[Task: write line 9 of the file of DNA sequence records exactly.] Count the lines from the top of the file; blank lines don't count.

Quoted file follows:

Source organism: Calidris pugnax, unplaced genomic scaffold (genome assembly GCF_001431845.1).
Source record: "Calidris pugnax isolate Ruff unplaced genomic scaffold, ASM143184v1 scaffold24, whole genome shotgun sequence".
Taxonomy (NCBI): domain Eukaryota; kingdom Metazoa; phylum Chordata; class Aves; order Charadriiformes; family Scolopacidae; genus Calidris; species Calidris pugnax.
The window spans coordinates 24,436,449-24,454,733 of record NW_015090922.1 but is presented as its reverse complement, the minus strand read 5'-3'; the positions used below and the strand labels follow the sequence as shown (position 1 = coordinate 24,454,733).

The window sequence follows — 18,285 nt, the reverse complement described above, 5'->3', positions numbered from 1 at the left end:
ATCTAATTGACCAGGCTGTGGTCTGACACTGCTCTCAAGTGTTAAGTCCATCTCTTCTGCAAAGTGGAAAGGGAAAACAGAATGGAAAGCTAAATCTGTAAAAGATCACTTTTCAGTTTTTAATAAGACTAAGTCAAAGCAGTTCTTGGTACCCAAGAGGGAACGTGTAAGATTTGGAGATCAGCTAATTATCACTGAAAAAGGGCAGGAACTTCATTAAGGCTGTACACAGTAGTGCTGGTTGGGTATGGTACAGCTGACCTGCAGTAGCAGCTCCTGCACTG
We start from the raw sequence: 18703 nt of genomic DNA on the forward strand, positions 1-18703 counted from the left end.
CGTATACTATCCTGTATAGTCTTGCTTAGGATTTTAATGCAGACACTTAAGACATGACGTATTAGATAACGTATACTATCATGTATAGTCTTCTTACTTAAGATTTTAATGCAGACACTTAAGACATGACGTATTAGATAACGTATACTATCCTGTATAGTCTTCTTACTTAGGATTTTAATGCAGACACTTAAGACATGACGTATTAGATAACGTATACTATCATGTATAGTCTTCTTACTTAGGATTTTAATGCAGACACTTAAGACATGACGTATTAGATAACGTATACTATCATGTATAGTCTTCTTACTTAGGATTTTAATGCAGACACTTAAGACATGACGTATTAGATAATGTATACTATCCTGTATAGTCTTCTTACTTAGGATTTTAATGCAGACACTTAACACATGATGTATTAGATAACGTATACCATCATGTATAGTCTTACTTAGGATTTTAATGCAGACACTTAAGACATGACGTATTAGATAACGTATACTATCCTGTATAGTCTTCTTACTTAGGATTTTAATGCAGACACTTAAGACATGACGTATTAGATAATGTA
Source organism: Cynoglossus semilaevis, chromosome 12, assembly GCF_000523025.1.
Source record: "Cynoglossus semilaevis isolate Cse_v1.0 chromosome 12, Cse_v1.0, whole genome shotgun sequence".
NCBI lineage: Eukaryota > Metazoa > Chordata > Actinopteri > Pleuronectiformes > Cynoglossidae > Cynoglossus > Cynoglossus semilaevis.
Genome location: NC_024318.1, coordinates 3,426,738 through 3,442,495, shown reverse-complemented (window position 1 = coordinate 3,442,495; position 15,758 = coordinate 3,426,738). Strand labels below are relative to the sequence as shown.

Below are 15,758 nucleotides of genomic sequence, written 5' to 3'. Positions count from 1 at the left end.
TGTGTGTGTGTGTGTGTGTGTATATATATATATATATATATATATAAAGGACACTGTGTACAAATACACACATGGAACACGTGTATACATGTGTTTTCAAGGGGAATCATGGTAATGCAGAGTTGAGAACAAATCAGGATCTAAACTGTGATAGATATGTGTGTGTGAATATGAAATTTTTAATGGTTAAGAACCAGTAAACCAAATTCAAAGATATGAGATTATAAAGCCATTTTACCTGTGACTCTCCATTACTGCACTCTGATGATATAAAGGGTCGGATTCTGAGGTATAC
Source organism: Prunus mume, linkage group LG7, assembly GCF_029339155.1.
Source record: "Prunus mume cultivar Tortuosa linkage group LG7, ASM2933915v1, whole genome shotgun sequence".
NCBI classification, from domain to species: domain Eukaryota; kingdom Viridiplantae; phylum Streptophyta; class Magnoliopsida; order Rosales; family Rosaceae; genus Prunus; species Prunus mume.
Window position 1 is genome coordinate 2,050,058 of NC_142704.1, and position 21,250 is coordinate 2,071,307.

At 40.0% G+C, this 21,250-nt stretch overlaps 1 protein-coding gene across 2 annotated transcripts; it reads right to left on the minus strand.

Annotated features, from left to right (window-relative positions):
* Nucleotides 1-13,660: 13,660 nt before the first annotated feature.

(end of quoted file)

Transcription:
Source organism: Cynoglossus semilaevis, chromosome 12, assembly GCF_000523025.1.